Swimming in open-water (river, lake or ocean) is very different to swimming in the clear warm waters of a swimming pool. Besides adjustments that you may need to make to your stroke technique (which we will discuss shortly), the biggest factor for most people is adjusting to this strange environment and overcoming the fear and anxiety that it often represents. The simple tips below, can help master the transition of converting yourself from an efficient pool swimmer into an effective open-water swimmer.
Some say there can be a 10% increase in speed from a good suit but one thing that is certain is its warmer. But many new users feel that whilst they love the buoyancy and warmth,swimming in it just feels plain 'weird'.
Complaints of heavy arms and shoulders are common. The reasons for these problems boil down to one of two things:
- the fit of your wetsuit / how you put it on
- the technique that you use when swimming in your suit
Getting your suit fitted for you is absolutely essential and we'd always recommend trying a suit on first before buying it; you're taking a gamble with an online purchase.
Even with the right fitting suit, many people hurry to put their suit on before a race and so fail to put it on properly. Make sure you pull the suit as high up into your crotch as possible and get a partner to 'shoe-horn' your shoulders in by pulling the suit on around your upper back.
Once on, a little bit of water down the neck of the suit will both prepare you for the shock of the cold and also provide a little bit of lubrication between you and the suit.
The wetsuit inevitably constrains your stroke technique somewhat. Try adapting your stroke to combat this - don't aim for a really high elbow recovery as you'll simply fatigue your shoulders by working against the material of the suit. Instead, adopt a slightly straighter arm recovery technique and swing your arms over the top. Make an effort not to force this movement…work with the suit, not against it.
If you are someone with good natural buoyancy and feel your legs/feet are too high and unbalanced in a suit then you try raising your head slightly when you swim and looking slightly further forward. This will help bring your legs down a touch and give you better balance with the suit on. This problem is more common with women as they carry their buoyancy lower down their body.
The most important aspect of the freestyle stroke technique is breathing. Pure and simple. If your breathing technique is not efficient in the pool, then you will also struggle in the open-water.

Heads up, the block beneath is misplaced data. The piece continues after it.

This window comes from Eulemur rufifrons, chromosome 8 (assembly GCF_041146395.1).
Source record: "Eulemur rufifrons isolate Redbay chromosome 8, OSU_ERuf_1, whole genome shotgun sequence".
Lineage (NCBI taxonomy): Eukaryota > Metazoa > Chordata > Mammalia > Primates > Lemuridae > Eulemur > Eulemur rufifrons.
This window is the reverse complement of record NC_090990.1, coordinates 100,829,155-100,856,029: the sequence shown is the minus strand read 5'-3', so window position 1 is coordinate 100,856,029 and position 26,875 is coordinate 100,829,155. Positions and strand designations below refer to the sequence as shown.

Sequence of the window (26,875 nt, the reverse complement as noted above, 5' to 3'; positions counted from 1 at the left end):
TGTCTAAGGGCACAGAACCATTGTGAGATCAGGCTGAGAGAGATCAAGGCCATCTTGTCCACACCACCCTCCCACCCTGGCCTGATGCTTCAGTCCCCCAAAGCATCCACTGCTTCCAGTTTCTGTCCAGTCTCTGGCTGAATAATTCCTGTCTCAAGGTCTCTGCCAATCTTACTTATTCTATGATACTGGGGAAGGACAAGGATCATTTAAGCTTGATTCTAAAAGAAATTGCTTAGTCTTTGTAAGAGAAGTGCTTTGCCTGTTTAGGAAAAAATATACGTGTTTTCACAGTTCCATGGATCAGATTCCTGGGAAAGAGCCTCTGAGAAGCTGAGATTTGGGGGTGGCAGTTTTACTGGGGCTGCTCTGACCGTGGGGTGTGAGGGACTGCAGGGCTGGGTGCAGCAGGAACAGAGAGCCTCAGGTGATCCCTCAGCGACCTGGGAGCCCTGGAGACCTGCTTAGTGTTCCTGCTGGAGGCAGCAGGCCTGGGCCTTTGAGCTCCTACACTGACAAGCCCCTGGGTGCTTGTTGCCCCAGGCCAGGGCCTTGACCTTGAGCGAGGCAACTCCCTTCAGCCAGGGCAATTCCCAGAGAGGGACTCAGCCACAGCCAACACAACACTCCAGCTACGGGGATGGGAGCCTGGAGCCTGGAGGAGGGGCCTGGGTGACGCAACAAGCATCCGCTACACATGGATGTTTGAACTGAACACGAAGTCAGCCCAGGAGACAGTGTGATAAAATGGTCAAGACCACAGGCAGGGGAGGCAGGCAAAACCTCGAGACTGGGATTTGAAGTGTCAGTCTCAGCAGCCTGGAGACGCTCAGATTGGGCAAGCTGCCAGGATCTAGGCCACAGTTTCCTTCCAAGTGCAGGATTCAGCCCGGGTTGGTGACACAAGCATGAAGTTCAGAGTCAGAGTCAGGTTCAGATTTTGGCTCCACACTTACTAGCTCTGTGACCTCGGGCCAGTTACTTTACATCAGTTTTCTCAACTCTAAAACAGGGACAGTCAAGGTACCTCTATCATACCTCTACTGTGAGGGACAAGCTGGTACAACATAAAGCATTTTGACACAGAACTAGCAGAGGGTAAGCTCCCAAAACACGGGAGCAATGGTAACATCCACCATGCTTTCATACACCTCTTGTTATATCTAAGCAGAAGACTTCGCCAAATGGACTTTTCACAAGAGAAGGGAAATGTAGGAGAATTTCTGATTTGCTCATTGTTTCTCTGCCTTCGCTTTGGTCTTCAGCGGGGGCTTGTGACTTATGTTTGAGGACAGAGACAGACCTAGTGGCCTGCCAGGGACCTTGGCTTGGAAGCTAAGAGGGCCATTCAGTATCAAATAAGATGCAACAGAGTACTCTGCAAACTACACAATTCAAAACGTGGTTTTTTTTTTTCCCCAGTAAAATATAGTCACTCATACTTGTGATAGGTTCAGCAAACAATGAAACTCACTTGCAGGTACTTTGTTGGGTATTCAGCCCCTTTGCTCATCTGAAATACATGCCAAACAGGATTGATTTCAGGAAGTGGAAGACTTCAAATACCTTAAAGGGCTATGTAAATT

Focus on your body and your breathing. If you do struggle with your breathing and relaxation in the pool, don't see this as stopping you swimming in open water. Instead. see it as a prompt for improving your breathing.
Anxiety in open-water is normally caused by extrinsic factors in the watery environment around you - depth, cold, not being able to see far (if at all!) and having other swimmers in close proximity to you. All of these factors lead to the same physical response - holding your breath.
Holding your breath immediately increases the anxiety further, things start to feel out of control and you may even feel a sense of panic. For many their race is off to a very bad start - or even finishes there and then. Focus instead on intrinsic factors that you can control, for instance breathing, hand entry and smooth strokes. At the race start, block out everything that's happening around you - all those things can take care of themselves. Instead, just focus on yourself, the starter and your first 'sight'.
If you do start to panic during the race then just pause or flip over onto your back for a few seconds. Take a few deep easy breaths, recompose yourself and keep those deep easy breaths going when you start swimming again.
Everyone feels some anxiety in open water, even great swimmers - it's normal. So believe in yourself, you can beat it.
Sighting techniques are needed to navigate accurately around the swim course. No matter how good your sighting technique, it always costs energy or speed to sight whilst swimming. This is because when you lift your head, your bum and legs want to sink. But not swimming straight means swimmer further! So you need to find the balance that best suits you. Only practise will do that.
Find the balance -
1) sighting creates extra drag and slows you down
2) if you're not swimming straight you are wasting lots of
energy (and speed) constantly changing direction.
Breathing to one side in training can cause problems. To swim straight you need a symmetrical stroke and the natural way to become symmetrical is with bilateral breathing. Maybe that's not what you wanted to hear if you find bilateral a challenge but that's the truth. Spend time developing your bilateral breathing in the pool and it will have a massive benefit on your speed in open-water.